UK’s Guardian newspaper seeds first active emerging markets fossil free investment fund

Cambridge Associates says ESG factors boosting EM index exposure also.

The Guardian Media Group (GMG), the parent company of The Guardian newspaper in the UK, which has been leading a prominent fossil fuel divestment campaign called ‘Keep it in the ground’ has made an initial seed investment into what is believed to be the first actively managed emerging market fossil fuel free strategy. In 2015, GMG, which controls about £750m in investments, announced that it would sell all its investments in fossil fuels over the medium term due to concerns about climate change. The new investment is part of that strategy, which aims to go fossil free while maintaining investment returns. The value of the investment is not being disclosed, but has been described as “significant”. GMG is not commenting on the allocation.
London-based, Acadian Asset Management, a $74bn quantitative equity/hedge fund investor, is running the Acadian Sustainable Emerging Markets ex Fossil Fuel UCITS Fund, which was put together with Cambridge Associates, the investment consultant and GMG to get emerging markets investment exposure in an ESG framework.
Acadian said the fund had been created because of growing investor demand for fossil fuel divestment. A report released earlier this week by Arabella investment advisors for the DivestInvest coalition, said institutional investors with a combined asset base of $5.2trn had pledged to some form of fossil fuel divestment (double the $2.6trn reported by the same analysis in September 2015).
The Acadian fund, which it describes as fossil fuel free with a low carbon tilt, uses third-party data and proprietary research to identify and exclude companies that own fossil fuel reserves. It says it aims to apply screens thatwill lower the aggregate carbon emissions of the portfolio by at least 25% compared to the benchmark index. The manager has a 13,000-strong database of emerging markets companies, notably in small and mid cap stocks where it believes it can add value. It says it was the first quantitative manager to sign the UN-supported PRI. Kelly Young, Managing Director of Acadian Asset Management (UK), said: “ESG considerations have decisively moved from the niche to the mainstream, and we have seen a significant growth in confidence within the broad European investment market given the quality of the data now available. Given the growing demand for investors to play their part as active corporate citizens, our aim is to continue developing investor solutions that cater for our clients’ varied ESG requirements, while maintaining scope for strong performance.”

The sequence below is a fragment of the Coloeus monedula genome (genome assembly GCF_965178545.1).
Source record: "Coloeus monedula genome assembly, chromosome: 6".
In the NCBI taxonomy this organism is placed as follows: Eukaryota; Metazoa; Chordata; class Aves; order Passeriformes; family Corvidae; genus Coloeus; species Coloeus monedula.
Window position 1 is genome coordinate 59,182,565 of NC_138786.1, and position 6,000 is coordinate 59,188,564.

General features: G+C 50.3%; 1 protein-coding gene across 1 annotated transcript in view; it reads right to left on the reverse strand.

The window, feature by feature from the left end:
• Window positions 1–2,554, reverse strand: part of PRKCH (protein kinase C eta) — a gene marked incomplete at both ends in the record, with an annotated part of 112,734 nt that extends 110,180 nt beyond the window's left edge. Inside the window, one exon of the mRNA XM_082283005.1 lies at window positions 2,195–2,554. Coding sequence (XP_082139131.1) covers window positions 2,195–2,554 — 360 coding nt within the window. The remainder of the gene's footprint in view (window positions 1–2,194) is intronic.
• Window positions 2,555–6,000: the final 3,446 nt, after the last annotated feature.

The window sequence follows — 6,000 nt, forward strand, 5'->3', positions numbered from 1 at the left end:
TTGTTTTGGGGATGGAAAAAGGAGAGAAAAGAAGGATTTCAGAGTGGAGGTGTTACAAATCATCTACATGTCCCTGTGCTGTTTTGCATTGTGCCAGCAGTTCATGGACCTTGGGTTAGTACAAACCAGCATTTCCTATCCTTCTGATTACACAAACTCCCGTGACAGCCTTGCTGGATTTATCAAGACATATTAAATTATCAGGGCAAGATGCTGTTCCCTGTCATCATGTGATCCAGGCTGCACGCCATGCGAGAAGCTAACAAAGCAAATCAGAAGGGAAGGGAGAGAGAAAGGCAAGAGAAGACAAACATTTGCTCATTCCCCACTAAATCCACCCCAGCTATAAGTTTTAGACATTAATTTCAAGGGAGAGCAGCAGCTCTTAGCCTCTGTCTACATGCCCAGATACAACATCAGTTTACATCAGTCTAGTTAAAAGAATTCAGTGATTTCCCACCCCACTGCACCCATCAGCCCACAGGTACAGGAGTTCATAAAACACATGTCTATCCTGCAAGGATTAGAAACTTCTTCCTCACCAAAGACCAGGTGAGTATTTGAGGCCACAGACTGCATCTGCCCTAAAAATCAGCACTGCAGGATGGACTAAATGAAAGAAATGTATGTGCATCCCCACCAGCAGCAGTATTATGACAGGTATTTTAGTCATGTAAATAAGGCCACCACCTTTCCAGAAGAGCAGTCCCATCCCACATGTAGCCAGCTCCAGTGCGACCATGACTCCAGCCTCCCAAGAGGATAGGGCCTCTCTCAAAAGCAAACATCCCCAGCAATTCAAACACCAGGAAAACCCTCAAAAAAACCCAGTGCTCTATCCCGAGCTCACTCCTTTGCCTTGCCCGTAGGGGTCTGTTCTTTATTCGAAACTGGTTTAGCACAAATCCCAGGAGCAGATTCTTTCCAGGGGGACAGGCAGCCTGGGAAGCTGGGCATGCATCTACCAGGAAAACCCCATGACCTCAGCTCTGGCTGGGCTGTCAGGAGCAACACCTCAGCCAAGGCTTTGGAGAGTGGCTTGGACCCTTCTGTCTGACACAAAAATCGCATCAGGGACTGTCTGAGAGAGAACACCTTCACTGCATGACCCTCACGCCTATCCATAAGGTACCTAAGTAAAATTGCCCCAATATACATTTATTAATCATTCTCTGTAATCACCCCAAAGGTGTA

Chris Varco, senior investment director for Mission-Related Investing at Cambridge Associates, said: “We are working with increasing numbers of investors who are looking to incorporate ESG factors in their portfolio.”
Cambridge Associates has found that ESG factors have helped investors achieve significant outperformance in emerging markets. In the three years since its launch, the MSCI Emerging Markets ESG Index has outperformed its parent index, the MSCI Emerging Markets Index, by a cumulative 12 per cent on a total return, US dollar basis. Cambridge said more than 50% of this outperformance was attributable to ESG factors. The consultant said it has also looked at older data from January 2007 up to the index’s launch in June 2013, and found that ESG ratings were a strong source of stock-specific outperformance during most of this earlier six and a half year period also.